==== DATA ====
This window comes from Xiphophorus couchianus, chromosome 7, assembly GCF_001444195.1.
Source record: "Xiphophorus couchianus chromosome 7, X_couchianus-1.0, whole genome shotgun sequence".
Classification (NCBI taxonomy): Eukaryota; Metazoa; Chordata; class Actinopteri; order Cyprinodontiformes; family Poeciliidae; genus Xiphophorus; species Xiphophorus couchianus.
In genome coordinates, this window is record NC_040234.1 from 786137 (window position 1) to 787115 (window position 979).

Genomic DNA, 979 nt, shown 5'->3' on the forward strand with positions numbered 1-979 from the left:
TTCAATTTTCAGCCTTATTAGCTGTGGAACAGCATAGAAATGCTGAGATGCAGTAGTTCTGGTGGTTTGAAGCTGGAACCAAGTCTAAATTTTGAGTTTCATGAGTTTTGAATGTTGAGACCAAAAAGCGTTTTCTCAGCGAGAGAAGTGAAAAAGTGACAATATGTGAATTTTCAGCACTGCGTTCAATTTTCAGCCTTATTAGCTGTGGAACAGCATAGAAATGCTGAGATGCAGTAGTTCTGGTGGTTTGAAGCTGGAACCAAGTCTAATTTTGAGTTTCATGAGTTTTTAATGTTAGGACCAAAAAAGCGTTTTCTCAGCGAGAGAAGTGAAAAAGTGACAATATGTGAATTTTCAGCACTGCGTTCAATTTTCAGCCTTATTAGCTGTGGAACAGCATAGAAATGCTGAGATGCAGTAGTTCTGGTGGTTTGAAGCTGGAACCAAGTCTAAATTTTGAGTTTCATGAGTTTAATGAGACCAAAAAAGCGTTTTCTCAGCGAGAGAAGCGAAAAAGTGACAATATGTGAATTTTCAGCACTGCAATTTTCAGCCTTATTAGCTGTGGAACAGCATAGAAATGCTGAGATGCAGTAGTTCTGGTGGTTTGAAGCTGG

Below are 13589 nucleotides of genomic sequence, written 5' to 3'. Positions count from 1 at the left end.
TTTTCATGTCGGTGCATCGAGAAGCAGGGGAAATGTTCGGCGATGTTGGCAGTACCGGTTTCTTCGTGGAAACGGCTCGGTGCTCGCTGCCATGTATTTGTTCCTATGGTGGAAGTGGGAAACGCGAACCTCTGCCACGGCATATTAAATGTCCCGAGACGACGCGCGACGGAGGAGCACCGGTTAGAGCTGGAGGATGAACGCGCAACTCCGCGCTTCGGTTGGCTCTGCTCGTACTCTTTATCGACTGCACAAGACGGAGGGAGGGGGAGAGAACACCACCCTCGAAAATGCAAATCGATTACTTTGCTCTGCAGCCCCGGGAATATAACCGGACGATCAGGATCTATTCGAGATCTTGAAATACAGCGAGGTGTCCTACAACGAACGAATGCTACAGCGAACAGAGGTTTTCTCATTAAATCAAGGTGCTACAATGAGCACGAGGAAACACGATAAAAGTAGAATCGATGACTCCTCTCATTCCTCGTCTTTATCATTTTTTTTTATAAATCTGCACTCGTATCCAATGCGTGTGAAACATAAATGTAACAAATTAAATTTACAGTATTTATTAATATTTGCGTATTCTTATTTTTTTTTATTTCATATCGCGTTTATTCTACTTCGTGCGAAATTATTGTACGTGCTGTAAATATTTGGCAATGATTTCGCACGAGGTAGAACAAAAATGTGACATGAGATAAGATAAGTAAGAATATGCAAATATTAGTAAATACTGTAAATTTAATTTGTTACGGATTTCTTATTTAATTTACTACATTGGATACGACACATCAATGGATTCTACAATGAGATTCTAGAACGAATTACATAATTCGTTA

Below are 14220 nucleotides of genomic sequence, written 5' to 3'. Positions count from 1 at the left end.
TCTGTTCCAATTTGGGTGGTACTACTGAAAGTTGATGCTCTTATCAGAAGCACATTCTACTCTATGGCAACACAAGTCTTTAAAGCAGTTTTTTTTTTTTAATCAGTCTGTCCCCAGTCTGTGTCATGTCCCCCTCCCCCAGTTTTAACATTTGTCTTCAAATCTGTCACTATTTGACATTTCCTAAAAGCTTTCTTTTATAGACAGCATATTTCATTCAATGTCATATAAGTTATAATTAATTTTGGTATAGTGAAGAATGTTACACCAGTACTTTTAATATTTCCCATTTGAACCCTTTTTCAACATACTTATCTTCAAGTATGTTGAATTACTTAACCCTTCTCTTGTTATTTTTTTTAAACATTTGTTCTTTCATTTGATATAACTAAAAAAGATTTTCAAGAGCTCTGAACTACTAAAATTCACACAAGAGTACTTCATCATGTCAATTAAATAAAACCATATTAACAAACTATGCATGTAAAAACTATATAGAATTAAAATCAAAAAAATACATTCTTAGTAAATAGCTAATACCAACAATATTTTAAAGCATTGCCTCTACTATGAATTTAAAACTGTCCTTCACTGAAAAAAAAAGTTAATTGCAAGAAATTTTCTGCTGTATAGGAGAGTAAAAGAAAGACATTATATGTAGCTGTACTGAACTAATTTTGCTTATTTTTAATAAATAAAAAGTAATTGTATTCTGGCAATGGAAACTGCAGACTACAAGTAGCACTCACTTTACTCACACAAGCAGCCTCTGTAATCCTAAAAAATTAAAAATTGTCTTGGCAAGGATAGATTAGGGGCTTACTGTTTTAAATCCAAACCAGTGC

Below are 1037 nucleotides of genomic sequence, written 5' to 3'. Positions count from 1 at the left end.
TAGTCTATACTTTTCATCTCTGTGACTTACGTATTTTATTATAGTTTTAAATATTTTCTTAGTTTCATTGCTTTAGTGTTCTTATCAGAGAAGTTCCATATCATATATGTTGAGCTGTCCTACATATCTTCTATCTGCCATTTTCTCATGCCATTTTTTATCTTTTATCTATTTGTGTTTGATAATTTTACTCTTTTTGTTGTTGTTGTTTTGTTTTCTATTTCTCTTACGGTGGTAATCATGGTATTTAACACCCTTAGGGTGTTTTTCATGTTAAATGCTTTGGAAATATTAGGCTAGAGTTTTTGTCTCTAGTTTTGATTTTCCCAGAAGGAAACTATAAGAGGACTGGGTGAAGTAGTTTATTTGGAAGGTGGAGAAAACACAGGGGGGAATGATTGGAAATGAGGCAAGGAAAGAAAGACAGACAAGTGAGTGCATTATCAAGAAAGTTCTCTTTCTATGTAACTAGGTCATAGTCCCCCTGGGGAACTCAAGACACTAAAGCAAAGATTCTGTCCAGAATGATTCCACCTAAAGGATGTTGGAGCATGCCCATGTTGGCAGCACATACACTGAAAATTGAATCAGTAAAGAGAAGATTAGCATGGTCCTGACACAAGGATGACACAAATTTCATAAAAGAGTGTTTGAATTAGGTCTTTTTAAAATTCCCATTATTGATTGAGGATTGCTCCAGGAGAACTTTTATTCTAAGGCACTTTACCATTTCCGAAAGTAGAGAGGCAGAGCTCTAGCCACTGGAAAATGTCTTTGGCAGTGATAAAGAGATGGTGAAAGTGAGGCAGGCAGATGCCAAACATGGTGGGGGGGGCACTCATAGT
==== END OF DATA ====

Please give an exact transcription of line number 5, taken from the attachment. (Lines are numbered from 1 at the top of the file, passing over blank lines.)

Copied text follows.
Genomic DNA, 979 nt, shown 5'->3' on the forward strand with positions numbered 1-979 from the left: